Kato learned the importance of international cooperation early in his career, when he was still a graduate student. He was studying ice-inhabiting seals based out of Hokkaido University in Japan’s northern region, working alone and not making much progress. A professor and some senior cetacean scientists suggested he apply to join an IWC international survey, which turned out to be life-changing advice.

Hidehiro Kato in the Ross Sea of Antarctica (January 1983) on the Soviet research vessel Vdumchivyi 34 under the survey cruise of the IWC/ International Decade of Cetacean Research.

“In 1980, I went to Antarctica, with researchers from five other countries,” he said. “This research went on for seven months in total.”

“This may seem like a long time, but I had been struggling working alone on my research on seal surveys in the past, and now I was able to relax and work in a team. I was able to do research that was praised by the others. I decided to change my research theme to whales.”

Kato was hired by the Whales Research Institute in Japan, a predecessor to the current Institute of Cetacean Research, which oversees whale research in order to ensure sustainable stock management. He became a specialist in determining the age of baleen whales using earplugs accumulated in their external auditory meatus (inner ear), which lengthen as they grow. In 1979 he joined the IWC’s Scientific Committee, a post he still holds today.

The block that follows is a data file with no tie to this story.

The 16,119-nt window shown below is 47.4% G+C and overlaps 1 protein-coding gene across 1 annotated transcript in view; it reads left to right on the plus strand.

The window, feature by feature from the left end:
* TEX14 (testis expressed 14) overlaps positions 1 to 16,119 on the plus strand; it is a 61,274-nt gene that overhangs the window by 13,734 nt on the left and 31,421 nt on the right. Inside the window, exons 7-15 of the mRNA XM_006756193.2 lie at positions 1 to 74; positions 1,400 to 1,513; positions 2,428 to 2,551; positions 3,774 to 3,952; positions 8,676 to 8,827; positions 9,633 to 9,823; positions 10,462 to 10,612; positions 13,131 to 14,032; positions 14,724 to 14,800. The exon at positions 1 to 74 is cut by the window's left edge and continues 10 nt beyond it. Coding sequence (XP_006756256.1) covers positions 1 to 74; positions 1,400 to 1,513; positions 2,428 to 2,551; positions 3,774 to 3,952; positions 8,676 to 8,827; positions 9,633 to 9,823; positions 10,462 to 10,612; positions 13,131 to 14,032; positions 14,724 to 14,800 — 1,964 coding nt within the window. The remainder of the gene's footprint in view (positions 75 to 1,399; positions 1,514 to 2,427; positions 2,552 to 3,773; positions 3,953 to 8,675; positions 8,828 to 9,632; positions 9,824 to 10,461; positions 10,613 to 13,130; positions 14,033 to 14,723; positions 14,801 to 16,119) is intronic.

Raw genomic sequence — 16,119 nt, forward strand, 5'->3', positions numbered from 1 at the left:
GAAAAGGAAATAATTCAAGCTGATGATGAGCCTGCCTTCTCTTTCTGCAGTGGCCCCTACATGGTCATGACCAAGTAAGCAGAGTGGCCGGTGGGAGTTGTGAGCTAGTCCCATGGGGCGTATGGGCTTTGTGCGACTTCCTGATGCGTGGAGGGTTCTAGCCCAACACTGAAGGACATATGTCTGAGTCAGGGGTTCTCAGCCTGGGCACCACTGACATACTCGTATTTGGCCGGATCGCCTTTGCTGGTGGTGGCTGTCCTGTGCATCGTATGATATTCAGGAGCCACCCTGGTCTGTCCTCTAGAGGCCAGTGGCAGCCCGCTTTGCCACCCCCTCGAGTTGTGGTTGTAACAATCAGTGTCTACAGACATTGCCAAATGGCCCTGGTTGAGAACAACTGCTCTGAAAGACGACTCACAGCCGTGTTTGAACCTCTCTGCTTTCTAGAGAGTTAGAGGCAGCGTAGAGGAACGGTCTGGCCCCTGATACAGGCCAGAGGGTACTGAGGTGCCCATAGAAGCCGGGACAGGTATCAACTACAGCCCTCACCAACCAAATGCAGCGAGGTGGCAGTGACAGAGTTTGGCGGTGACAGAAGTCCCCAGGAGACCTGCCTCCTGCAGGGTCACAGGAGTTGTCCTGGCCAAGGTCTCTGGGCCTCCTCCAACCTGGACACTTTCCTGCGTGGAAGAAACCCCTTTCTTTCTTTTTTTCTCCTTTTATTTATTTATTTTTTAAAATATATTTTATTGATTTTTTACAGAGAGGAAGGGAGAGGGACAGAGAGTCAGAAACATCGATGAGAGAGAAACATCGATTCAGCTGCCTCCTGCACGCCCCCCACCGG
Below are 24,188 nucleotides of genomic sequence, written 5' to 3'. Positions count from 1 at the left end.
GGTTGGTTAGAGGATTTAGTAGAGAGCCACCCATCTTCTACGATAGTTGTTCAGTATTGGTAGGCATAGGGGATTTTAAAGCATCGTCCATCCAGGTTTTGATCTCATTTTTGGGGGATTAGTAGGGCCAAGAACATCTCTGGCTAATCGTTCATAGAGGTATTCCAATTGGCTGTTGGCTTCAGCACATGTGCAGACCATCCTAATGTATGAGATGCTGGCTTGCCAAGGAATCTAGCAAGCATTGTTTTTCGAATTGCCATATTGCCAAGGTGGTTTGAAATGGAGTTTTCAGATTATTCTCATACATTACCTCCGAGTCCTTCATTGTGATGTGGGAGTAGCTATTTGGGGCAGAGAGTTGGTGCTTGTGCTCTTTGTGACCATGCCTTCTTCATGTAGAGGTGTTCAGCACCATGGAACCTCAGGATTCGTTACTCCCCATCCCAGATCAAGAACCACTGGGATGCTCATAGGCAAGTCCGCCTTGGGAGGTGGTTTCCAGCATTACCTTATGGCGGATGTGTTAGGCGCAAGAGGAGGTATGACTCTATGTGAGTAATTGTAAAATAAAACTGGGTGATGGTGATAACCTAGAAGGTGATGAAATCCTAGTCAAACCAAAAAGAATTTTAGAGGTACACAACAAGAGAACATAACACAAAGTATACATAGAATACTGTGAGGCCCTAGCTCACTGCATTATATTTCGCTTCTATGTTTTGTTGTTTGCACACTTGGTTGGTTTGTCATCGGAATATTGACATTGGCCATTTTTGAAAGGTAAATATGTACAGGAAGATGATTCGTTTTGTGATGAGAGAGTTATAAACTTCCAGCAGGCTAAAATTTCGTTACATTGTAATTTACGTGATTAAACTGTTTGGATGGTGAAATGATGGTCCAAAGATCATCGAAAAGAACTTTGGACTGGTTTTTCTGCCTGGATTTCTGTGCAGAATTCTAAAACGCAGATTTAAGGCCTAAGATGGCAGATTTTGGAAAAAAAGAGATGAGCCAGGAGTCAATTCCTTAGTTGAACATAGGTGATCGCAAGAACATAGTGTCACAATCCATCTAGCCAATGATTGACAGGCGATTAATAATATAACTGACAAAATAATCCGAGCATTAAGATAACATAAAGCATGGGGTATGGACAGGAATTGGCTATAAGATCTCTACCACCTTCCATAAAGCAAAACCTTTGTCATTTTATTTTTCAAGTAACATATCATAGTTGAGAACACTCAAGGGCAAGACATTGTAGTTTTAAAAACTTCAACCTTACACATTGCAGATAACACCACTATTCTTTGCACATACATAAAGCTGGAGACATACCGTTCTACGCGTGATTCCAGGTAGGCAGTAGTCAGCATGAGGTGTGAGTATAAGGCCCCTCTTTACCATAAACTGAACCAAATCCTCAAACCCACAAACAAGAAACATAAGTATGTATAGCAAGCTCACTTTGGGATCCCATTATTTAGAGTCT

The International Whaling Commission

When the IWC was formed in 1946, just a year after the end of World War II, it was a rare example of a global institution that aimed to manage a natural resource based on hard scientific data. Building on several ineffective whaling treaties from before the war, the group’s charter dictates that the main commission takes recommendations from the Scientific Committee. 

Taking a scientific approach, the Committee in turn conducts and collects research, and now publishes a peer-reviewed journal of research, the Journal of Cetacean Research and Management.

Turning a Moratorium Into a Research Opportunity

In 1982, just after Kato joined the IWC/SC in 1979, the Commission famously enacted a temporary, blanket moratorium on commercial whaling to let stocks recover, which likely saved several key species from extinction. Japan shifted to research whaling, allowed under the Commission’s charter to collect data but highly scrutinized internationally.

“When I started my work with the IWC, it was the very end of the period of commercial whaling,” Kato recalled. “My observation is probably a bit different than other scientists in Japan, but during the moratorium, [in the scientific committee] we worked under a lot of pressure, but it wasn’t a totally bad time.”

A Chance for Firsthand Research in the Wild